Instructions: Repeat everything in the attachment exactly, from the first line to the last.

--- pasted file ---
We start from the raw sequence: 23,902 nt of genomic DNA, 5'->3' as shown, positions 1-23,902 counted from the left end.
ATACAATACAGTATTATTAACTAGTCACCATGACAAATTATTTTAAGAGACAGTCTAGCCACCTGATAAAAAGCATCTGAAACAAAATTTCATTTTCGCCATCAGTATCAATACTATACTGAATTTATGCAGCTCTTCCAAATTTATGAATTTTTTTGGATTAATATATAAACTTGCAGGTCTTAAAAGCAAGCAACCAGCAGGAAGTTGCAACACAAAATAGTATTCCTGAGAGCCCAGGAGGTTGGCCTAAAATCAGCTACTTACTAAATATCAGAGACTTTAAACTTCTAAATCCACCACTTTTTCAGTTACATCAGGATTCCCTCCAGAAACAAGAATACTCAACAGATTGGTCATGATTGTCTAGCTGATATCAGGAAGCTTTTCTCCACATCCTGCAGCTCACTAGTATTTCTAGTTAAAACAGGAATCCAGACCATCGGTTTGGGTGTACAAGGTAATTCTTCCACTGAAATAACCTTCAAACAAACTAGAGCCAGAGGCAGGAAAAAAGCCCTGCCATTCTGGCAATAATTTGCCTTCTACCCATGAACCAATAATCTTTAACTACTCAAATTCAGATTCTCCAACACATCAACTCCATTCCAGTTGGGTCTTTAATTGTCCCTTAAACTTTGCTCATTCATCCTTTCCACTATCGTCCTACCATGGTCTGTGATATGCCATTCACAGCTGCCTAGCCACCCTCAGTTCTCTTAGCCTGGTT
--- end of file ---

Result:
We start from the raw sequence: 23,902 nt of genomic DNA, 5'->3' as shown, positions 1-23,902 counted from the left end.
ATACAATACAGTATTATTAACTAGTCACCATGACAAATTATTTTAAGAGACAGTCTAGCCACCTGATAAAAAGCATCTGAAACAAAATTTCATTTTCGCCATCAGTATCAATACTATACTGAATTTATGCAGCTCTTCCAAATTTATGAATTTTTTTGGATTAATATATAAACTTGCAGGTCTTAAAAGCAAGCAACCAGCAGGAAGTTGCAACACAAAATAGTATTCCTGAGAGCCCAGGAGGTTGGCCTAAAATCAGCTACTTACTAAATATCAGAGACTTTAAACTTCTAAATCCACCACTTTTTCAGTTACATCAGGATTCCCTCCAGAAACAAGAATACTCAACAGATTGGTCATGATTGTCTAGCTGATATCAGGAAGCTTTTCTCCACATCCTGCAGCTCACTAGTATTTCTAGTTAAAACAGGAATCCAGACCATCGGTTTGGGTGTACAAGGTAATTCTTCCACTGAAATAACCTTCAAACAAACTAGAGCCAGAGGCAGGAAAAAAGCCCTGCCATTCTGGCAATAATTTGCCTTCTACCCATGAACCAATAATCTTTAACTACTCAAATTCAGATTCTCCAACACATCAACTCCATTCCAGTTGGGTCTTTAATTGTCCCTTAAACTTTGCTCATTCATCCTTTCCACTATCGTCCTACCATGGTCTGTGATATGCCATTCACAGCTGCCTAGCCACCCTCAGTTCTCTTAGCCTGGTT